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The point is that these are two very different kinds of valuable advisers, but the distinction is often missed.

And while I do think in real life there is something of a dichotomy between "people whose final judgment I trust on questions like X," and "people whose final judgment I don't trust but who I still want to hear what they have to say," I think a similar point could be made with more than two categories.

I think other commenters have had a similar idea, but here's one way to say it.

It seems to me that the proposition you are attacking is not exactly the one you think you are attacking. I think you think you are attacking the proposition "charitable donations should be directed to the highest EV use, regardless of the uncertainty around the EV, as long as the EV estimate is unbiased," when the proposition you are really attacking is "the analysis generating some of these very uncertain, but very high EV effect estimates is flawed, and the true EVs are in fact a great deal lower than those people claim."

The question of whether we should always be risk neutral with respect to the number of lives saved by charity is an interesting and difficult one (one that I would be interested to know what Holden thinks about). But this post is not about that difficult philosophical question, but simply about the technical question of whether the EV estimates that various people are basing themselves on are any good.

I take your point to be that I have taken something that is really a matter of degree "how much weight should I give to the opinion of this or that person?" and turned it into something dichotomous "is this person a good guide for me or not?" Here is my response.

Let's start by imagining that you can only hear the final opinions of the different advisers, and cannot discuss with them their arguments or evidence relating to the different elements of the question. In that case, the final opinion of anyone who has a valuable insight into any element of the question ought, all else equal, to move the needle for you at least a little bit. But it may be only a very little bit, and it can perfectly well be zero. In the Chicago School example, there are categories of firm conduct that Chicago people think should basically always be permitted, but that people like me think should sometimes be permitted and sometimes not. In those cases, merely knowing the final opinion of a Chicago person about a particular variety of conduct helps me not at all. Another way to get from "X's opinion should move you a very little bit" to "X's opinion should move you not at all" by throwing in a small fixed cost of the consultation.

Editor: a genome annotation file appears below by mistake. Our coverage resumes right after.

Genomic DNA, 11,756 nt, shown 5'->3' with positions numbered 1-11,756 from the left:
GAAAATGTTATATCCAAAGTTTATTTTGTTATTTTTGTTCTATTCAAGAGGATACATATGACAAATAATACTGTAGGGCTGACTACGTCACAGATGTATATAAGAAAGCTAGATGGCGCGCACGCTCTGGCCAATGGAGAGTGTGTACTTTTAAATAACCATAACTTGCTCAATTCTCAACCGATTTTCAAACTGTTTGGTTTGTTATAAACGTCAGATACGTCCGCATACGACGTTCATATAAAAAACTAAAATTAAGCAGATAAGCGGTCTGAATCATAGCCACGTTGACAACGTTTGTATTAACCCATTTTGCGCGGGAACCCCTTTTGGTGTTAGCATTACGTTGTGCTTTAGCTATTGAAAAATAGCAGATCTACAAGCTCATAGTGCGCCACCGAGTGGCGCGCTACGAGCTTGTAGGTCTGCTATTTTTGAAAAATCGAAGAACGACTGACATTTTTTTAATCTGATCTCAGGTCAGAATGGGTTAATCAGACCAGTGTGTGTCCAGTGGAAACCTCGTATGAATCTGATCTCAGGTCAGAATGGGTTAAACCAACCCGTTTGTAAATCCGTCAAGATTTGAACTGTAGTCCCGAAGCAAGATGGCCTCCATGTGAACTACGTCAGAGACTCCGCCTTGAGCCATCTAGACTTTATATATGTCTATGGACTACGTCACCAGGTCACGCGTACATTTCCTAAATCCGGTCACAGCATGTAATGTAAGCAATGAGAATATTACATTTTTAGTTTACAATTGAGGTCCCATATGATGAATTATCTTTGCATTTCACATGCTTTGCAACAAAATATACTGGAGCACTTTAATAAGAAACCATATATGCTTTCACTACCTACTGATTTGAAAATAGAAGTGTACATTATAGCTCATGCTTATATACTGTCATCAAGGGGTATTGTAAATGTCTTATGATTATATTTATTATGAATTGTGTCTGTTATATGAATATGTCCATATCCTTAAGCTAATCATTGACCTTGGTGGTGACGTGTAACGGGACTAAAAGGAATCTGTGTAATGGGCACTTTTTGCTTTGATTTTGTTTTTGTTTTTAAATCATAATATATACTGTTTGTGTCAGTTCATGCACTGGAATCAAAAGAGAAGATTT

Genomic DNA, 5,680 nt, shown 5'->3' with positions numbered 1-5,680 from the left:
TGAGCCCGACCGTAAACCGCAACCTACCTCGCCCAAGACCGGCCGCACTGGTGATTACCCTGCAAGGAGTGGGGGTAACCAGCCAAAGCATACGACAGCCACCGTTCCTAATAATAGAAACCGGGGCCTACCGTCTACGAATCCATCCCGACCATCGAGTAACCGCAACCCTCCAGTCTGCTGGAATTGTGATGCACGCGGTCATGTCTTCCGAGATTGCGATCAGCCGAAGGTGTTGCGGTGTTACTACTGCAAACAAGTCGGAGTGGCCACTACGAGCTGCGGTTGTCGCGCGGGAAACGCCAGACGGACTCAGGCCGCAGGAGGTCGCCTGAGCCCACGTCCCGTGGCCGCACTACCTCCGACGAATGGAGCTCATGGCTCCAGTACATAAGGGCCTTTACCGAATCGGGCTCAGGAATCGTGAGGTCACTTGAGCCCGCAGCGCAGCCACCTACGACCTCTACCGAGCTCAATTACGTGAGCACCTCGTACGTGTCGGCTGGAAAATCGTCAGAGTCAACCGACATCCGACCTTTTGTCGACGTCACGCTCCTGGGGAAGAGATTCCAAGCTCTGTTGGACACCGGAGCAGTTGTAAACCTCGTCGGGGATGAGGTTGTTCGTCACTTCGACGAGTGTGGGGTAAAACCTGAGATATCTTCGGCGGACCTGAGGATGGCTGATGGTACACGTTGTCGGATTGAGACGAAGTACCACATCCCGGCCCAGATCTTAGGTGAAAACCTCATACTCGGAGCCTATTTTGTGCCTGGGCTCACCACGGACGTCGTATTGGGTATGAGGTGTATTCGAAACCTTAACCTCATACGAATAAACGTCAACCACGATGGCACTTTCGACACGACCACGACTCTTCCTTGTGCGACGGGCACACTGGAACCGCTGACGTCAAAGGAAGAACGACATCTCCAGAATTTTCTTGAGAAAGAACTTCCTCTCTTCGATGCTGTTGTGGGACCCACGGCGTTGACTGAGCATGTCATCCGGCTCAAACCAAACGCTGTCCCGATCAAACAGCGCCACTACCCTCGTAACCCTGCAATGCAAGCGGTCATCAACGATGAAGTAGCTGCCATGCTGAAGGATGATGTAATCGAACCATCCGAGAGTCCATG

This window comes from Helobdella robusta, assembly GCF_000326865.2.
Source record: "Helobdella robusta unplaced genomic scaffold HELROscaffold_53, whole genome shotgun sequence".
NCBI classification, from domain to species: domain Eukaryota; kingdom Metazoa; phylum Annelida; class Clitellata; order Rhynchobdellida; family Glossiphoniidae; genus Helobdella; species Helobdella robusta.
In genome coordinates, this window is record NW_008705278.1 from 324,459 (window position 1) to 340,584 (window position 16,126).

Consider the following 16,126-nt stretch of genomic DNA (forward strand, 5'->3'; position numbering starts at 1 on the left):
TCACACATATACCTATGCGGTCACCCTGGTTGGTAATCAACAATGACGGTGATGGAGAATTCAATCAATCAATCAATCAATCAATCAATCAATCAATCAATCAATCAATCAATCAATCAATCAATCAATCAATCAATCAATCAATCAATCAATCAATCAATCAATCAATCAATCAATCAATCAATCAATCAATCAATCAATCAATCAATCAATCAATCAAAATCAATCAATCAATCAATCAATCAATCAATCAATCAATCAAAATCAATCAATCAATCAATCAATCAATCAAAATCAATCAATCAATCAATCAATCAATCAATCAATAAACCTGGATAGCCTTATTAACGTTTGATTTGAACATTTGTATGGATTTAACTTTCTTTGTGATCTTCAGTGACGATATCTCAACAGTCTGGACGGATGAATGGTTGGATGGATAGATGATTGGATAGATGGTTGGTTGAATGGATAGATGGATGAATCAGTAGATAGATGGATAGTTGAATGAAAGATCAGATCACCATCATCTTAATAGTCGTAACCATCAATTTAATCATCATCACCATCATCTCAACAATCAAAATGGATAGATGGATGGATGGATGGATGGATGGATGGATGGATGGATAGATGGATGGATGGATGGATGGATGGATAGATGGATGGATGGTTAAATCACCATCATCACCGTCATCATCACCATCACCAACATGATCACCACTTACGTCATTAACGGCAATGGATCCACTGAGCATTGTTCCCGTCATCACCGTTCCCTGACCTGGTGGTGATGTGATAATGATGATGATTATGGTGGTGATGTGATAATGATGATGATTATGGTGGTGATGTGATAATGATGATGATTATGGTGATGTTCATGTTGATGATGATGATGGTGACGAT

But regardless of whether the adviser's final opinion moves you not at all or a little bit, the point is that there can still be a lot of value in hearing their arguments/evidence on particular points. If there are things that firms do that Chicago people think should always be permitted, but that people like me think should sometimes be permitted and sometimes not, the arguments/evidence of Chicago people on specific elements of the question might be of great value in helping me figure out which ones are which. And so the original point remains: the existence of valuable advisers who are not good guides.

I don't think this phenomenon is rare at all. I think in economics alone there are many insights in many fields that are now regarded to be extremely valuable for clarifying elements of big questions, but whose originators combined those insights with a great deal of wrongness, arrived at wrong final conclusions, and nevertheless were heeded on the final questions based on their insight into the specific elements.

Nice. I particularly liked the dig at Rooseveltian machismo. Of course it's possible to go too far in the opposite direction too. Some related thoughts here.


There is a neat paper on this by Feltovich, Harbaugh, and To called "Too Cool for School? Signaling and Countersignaling."


A Hassidic Jew was willing to eat pumpkin bread baked in your kitchen?

I see ciphergoth already made my first point. Sorry about that.

Landsburg's argument is sound, and I mostly follow it and occasionally try to sell others on it. But I can think of one exception, which is if the political power of an organization that you support depends on the number of members it has. So for example I pay membership dues to one organization that is not my main charity because I want them to be able to claim one more member.

And there is one place that I think Landsburg gets it plain wrong. He says*:

To please diverse stockholders, corporations tend to diversify their giving, often through the United Way. For individuals, by contrast, it really is quite impossible to justify that level of diversity. Surely among the hundreds of United Way recipients there are some you consider worthier than others. That means you can target your charity more effectively by bypassing the United Way.

But if you think that the United Way comes tolerably close to sharing your values, but you think that they have better information than you do about relative needs and competencies across different organizations, then it makes perfect sense to donate to them, doesn't it?


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